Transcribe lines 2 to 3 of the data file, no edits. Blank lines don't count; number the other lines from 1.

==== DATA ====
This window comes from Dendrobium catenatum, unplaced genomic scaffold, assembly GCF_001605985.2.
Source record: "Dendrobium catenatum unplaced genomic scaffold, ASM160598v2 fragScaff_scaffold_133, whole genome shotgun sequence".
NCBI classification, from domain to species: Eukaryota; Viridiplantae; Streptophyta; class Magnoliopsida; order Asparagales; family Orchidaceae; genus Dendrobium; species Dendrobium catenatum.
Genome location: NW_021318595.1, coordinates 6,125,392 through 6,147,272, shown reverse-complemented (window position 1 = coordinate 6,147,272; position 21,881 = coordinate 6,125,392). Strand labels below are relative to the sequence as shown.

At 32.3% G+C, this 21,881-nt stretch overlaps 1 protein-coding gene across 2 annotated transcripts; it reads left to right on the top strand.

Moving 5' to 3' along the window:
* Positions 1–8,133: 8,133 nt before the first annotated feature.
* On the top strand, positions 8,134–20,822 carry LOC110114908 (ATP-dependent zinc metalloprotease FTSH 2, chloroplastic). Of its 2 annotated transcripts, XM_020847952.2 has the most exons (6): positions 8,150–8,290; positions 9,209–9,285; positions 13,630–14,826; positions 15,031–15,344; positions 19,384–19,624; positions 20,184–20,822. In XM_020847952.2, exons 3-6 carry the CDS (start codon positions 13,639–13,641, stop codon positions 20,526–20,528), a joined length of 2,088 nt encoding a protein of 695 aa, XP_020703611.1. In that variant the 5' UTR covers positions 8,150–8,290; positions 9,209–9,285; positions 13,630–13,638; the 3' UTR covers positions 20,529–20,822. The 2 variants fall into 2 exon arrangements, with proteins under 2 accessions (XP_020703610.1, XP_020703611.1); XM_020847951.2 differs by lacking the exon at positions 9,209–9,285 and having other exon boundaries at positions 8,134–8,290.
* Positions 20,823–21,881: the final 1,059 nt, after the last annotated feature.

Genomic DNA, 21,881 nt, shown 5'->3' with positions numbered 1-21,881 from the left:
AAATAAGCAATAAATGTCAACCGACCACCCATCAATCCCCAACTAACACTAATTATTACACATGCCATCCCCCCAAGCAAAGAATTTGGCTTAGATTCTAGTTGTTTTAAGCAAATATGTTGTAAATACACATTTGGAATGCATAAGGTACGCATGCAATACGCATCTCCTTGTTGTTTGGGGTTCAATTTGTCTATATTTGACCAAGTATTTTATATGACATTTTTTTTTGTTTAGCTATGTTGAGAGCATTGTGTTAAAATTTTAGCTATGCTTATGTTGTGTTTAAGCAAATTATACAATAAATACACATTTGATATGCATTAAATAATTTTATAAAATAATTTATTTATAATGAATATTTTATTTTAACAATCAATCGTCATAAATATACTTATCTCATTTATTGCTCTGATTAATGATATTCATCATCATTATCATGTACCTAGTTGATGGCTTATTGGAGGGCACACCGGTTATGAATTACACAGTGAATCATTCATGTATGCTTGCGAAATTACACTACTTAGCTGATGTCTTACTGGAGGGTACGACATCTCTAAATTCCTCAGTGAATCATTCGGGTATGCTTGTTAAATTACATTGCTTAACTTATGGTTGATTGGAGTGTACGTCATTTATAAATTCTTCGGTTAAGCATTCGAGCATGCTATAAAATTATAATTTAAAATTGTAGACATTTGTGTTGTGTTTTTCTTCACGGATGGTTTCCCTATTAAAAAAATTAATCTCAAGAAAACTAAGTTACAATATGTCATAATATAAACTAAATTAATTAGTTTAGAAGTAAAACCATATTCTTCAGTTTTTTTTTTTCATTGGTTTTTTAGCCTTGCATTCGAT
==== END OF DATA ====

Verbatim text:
Source record: "Dendrobium catenatum unplaced genomic scaffold, ASM160598v2 fragScaff_scaffold_133, whole genome shotgun sequence".
NCBI classification, from domain to species: Eukaryota; Viridiplantae; Streptophyta; class Magnoliopsida; order Asparagales; family Orchidaceae; genus Dendrobium; species Dendrobium catenatum.